Sandra Lam asks whether Facebook COO’s book can help women master the work-life tightrope
It’s been nearly a century since female suffragettes in the US won the universal right to vote in 1920. Many modern female business leaders, however, continue to be frustrated with how slowly workplace gender equality is progressing. One of them is Facebook chief operating officer (COO) Sheryl Sandberg, who makes the point strongly in her debut book, Lean In: Women, Work, and the Will to Lead.
With women making up only 14 per cent of CEOs globally, and a mere 4 per cent in Fortune 500 companies, Sandberg urges women to take control of their career by “leaning in” more at work and “leaning out” more at home – without feeling guilty about it.
It is a view that has prompted raucous discussion and has earned Sandberg armies of both allies and enemies. The book sold 600,000 copies in three months after its March launch and is currently top of The New York Times’ best-seller list for hardcover nonfiction. “Lean In” clubs and book circles have been formed, and the Lean In Facebook group has over 240,000 followers.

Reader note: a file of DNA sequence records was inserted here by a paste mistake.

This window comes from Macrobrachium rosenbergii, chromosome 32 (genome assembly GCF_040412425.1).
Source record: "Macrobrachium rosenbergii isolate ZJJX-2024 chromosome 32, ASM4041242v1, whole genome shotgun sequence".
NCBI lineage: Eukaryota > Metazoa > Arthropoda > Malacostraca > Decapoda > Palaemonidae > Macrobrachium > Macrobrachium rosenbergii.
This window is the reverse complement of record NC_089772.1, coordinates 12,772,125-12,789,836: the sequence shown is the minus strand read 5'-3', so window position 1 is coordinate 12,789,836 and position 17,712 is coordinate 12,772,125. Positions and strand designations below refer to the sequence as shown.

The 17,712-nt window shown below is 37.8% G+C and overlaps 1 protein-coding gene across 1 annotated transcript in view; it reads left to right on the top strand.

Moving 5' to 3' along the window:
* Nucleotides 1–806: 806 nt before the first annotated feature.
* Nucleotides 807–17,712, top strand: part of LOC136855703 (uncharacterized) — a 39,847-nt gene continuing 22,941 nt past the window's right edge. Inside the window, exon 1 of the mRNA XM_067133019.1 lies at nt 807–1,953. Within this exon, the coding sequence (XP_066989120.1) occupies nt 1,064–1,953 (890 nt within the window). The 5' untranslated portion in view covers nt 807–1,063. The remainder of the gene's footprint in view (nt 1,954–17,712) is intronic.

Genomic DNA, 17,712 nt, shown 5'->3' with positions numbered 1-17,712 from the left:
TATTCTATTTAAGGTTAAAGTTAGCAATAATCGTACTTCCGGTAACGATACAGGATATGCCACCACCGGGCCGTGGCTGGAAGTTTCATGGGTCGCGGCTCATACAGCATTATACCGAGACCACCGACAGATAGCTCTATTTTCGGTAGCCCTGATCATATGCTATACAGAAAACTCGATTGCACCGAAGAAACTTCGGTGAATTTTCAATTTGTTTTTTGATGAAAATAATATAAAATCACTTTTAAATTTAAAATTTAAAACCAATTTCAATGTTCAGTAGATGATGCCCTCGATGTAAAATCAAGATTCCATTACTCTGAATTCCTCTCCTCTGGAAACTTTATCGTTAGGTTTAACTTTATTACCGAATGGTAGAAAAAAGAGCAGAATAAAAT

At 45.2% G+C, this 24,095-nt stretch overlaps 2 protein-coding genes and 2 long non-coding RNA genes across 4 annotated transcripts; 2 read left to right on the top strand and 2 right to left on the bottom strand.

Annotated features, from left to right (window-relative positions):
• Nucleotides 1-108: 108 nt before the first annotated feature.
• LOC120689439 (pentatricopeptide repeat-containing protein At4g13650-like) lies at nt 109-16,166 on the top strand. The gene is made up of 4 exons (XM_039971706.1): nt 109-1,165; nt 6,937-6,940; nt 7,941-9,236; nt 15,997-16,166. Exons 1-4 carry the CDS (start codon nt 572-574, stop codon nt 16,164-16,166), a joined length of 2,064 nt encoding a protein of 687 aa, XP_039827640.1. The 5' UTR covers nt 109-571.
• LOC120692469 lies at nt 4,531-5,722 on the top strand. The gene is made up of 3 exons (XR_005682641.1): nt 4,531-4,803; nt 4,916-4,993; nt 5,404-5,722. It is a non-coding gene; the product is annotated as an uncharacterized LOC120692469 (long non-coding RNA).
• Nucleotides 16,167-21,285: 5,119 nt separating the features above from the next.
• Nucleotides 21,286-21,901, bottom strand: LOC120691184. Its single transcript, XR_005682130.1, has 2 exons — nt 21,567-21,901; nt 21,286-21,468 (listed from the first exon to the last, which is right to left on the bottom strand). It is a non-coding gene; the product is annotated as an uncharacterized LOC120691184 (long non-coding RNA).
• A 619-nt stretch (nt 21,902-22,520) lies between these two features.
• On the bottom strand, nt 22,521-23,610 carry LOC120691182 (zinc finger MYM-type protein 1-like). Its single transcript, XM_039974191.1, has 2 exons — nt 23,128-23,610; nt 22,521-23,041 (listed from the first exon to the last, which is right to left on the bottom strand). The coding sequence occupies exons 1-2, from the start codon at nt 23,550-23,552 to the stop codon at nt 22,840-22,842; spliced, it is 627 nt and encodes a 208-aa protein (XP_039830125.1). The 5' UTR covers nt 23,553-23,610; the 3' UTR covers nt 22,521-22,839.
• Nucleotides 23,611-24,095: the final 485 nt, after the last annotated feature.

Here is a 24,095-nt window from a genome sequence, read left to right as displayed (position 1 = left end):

When asked by the Financial Times’ Gillian Tett if she regretted writing the book given the reaction, Sandberg said: “We need emotion, anger, debate. If my book can get that going, that is good. What is worse is stagnation, which no one is talking about.”
While Sandberg acknowledges that different women have different definitions of success and happiness – not every housewife wants to work, not every working woman wants to be a high-flier – Lean In is primarily written for career women who want to make it to the top of their field. For these women, Sandberg urges them to take control in their career rather than wait to be appreciated.